5 Jan 2014

Tribute to Ibrahima Sory Sylla 1956 – 2013

On learning of the death of Ibrahima Sylla on Monday, the renowned Senegalese singer and humanitarian Youssou N’Dour remarked “He was a nobleman.  He was a visionary.”  Such accolades are being voiced this week by numerous African musicians, many of whom owe their careers to Mr. Sylla, who has been Africa’s most important record producer for 35 years. The worldwide enthusiasm for modern African music might have risen in these same years even if Mr. Sylla had become an economist (as his father intended), but it would have been very different without his keen ear for talent, vivid imagination for how music could sound, and suave skill at developing and presenting artists.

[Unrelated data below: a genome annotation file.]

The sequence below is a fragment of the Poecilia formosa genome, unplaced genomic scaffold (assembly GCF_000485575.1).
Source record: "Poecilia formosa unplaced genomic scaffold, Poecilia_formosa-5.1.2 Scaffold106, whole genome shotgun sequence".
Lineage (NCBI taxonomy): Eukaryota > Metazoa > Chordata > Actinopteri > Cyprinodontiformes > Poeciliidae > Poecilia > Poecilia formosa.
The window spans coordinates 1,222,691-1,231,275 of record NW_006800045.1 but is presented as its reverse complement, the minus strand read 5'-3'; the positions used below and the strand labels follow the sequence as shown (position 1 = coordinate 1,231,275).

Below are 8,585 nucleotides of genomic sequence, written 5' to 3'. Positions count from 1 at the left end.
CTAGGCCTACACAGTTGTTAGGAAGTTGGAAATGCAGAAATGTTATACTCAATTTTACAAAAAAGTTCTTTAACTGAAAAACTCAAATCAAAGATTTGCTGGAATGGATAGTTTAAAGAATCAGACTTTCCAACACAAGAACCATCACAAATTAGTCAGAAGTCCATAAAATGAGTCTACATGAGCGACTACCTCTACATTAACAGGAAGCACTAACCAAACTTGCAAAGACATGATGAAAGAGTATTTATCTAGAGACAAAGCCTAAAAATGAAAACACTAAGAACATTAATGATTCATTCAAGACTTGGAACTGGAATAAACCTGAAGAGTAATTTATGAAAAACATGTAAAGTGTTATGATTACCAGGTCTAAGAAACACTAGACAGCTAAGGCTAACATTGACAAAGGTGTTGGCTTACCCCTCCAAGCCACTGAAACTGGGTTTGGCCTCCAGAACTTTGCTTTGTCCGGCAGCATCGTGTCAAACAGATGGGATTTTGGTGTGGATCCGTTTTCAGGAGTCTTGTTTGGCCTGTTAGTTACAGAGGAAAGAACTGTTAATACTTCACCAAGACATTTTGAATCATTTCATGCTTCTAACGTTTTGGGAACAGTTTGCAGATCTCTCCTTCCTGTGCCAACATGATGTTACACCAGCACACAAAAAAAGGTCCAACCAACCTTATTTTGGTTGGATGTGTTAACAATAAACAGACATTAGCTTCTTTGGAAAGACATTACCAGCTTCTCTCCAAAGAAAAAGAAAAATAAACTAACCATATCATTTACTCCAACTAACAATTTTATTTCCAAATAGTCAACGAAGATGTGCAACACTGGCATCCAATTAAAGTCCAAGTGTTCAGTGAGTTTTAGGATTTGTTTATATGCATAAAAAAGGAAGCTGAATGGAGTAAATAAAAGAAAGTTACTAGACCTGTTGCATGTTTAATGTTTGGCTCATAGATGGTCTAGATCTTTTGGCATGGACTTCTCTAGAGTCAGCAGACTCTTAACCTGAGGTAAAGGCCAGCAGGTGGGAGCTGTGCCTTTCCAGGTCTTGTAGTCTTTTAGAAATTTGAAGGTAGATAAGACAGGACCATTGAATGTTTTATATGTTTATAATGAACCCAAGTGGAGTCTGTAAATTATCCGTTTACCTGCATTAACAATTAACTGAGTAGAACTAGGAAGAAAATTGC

Ibrahima Sory Sylla was born on April 2nd, 1956, in Kaolack, Senegal, where his father and uncle were chiefs of the Diakanké clan.  His mother came from Mali, and he grew up speaking Mandinké, Bambara, Fula and Wolof.  His earliest memories (as he told this writer) were of hearing famous griots  chroniclers, poets and musicians  whom his father had summoned to perform at the family estate.  He attended a French school in Dakar until he was 13 years old, when his father sent him to a Koranic school in Chad.  After a year there, he accompanied his father on travels throughout West and Central Africa before going to Paris to study economics.